Home January 2022 Orange County’s Jewish History- “Sid Ain’t Here… Don’t Ask”

Orange County’s Jewish History- “Sid Ain’t Here… Don’t Ask”

When we think of beatniks and the places they lived, Newport Beach is most certainly not on the list. However, there was a “scene” here in Orange County, starting in the late 1950s in Laguna, and one of the main players was a nice Jewish boy named Sidney Soffer. Sid, born in LA in 1932 to Max and Goldie (née Goldenberg) Soffer, was an only child who was raised by his mother and aunts after his parents divorced. He drifted down to OC in his twenties, where he helped build Café Frankenstein, a tiny place featuring beat poets and jazz music. He managed the place for a few years before purchasing the Blue Beet, a Newport Beach institution since 1912. He changed the name to Sid’s Blue Beet and quickly turned it into a local hot spot. A young Steve Martin performed there, as well as future Monkee Peter Tork. Primarily a restaurateur (he also owned Sid’s Steakhouse), he was frequently at war with city officials; he appealed a dispute with the city of Costa Mesa over some classic cars in his yard all the way to the state Supreme Court. A maverick by anyone’s standards, he was a vocal regular at Costa Mesa and Newport Beach city council meetings. To this day, the three-minute-maximum speaking time at Costa Mesa proceedings is rumored to have been enacted because of him. With a “my way or the highway” attitude, he was known to kick out customers who asked for salt, pepper or ketchup with their meal. Soffer left California for Las Vegas in 1995 to avoid being arrested for building-code violations, and he died there of cancer in 2007. Though known as a troublemaker, Soffer loved talking to people and hearing their stories, remembers his daughter, Shima Soffer Behrend. When he moved to Vegas, the Blue Beet was bought by father/son investors Steve and Scott Lewis, who proudly posted a notice at the door that read, “Sid Ain’t Here … Don’t Ask.” He is remembered today as a hard working big-hearted eccentric who could cook with the best of them. Not a bad legacy at all.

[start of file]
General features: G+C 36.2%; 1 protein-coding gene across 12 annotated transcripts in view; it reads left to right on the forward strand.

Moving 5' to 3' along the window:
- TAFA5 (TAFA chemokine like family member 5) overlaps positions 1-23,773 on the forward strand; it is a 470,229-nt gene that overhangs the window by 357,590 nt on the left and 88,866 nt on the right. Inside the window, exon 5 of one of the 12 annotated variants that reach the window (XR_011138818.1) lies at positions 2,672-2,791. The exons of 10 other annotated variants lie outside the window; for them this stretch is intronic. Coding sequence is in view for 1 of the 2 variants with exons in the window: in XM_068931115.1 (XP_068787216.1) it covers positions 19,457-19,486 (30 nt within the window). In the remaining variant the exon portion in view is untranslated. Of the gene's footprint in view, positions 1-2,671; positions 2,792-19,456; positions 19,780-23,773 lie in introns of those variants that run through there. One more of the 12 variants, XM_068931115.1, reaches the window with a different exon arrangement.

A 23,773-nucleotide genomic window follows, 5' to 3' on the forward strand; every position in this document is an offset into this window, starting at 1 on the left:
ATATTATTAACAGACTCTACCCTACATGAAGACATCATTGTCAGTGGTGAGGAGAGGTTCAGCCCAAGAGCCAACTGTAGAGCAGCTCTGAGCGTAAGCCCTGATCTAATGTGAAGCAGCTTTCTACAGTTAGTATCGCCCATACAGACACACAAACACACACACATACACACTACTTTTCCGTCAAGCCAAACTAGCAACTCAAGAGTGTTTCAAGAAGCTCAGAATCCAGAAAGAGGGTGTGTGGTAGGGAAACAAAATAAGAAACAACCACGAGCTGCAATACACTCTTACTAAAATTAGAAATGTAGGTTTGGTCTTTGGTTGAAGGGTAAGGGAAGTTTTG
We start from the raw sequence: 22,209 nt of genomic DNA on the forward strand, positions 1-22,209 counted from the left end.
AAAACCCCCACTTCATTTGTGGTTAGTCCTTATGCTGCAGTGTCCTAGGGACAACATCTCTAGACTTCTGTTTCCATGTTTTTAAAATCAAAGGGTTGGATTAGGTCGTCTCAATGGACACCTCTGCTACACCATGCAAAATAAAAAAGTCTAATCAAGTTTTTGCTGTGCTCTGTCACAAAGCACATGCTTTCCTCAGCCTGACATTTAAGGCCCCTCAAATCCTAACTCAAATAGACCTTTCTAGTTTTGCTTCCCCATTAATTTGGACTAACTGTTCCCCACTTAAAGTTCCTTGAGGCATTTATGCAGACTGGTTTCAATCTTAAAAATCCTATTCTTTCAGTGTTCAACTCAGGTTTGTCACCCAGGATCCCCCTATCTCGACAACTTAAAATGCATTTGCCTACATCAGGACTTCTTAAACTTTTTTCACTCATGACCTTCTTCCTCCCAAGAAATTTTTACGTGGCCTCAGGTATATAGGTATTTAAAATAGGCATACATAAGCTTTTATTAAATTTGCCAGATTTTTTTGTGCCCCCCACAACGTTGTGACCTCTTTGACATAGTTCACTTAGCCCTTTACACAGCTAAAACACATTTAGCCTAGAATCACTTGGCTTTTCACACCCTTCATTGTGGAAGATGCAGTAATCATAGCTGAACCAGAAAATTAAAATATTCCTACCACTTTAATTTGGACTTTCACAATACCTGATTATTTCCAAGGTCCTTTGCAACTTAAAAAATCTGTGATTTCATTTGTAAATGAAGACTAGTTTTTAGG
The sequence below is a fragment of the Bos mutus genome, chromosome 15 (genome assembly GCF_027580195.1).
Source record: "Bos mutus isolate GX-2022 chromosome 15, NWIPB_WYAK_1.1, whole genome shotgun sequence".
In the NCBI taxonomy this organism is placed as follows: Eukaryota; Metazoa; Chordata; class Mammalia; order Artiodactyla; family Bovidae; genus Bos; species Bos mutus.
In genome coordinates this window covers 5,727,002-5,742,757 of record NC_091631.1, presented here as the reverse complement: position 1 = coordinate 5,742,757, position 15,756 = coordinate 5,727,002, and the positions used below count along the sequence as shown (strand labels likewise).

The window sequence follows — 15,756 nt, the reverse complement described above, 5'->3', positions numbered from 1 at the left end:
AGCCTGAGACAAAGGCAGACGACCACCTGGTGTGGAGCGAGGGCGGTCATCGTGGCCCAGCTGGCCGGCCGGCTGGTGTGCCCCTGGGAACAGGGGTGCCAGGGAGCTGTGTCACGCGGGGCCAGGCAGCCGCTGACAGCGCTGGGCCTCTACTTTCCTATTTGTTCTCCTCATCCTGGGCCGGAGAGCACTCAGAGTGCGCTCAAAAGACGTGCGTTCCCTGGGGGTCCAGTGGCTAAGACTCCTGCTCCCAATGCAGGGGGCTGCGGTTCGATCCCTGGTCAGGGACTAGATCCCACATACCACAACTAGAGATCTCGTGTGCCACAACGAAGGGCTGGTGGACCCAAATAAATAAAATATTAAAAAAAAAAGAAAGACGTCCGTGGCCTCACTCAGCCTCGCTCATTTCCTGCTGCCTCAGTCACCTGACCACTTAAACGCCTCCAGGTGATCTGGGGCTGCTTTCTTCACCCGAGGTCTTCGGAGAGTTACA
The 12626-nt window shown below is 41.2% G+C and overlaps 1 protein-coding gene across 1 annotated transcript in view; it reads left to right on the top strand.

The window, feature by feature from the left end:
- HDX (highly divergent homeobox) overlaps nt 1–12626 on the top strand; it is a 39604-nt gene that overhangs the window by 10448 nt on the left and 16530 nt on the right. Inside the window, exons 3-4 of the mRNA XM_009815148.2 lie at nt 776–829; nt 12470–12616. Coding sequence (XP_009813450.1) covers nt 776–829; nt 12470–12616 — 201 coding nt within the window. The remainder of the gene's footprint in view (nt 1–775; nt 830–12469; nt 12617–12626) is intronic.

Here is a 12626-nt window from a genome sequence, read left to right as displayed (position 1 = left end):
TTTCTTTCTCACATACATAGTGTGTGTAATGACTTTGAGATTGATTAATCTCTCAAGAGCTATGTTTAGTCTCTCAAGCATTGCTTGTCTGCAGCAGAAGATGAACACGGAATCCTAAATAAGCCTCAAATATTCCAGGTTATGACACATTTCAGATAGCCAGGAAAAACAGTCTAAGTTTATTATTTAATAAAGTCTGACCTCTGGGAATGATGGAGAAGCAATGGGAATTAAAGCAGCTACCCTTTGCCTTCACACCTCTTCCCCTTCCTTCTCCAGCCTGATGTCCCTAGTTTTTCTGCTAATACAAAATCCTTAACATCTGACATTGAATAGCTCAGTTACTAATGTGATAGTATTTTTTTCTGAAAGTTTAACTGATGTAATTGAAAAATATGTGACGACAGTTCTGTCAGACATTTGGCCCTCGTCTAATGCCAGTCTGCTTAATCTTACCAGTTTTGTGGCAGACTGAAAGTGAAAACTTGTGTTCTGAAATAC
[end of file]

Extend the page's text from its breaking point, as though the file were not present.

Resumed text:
Dalia Taft, archivist of the Orange County Jewish Historical Society, highlights images from the archives every month. For more information, please visit www.jewishoc.org/history. You can also contact Dalia at daliat@jccoc.org or at (949) 435-3400. The Orange County Jewish Historical Society is a program of the Merage Jewish Community Center and is fully funded by the Jewish Community Foundation Orange County.


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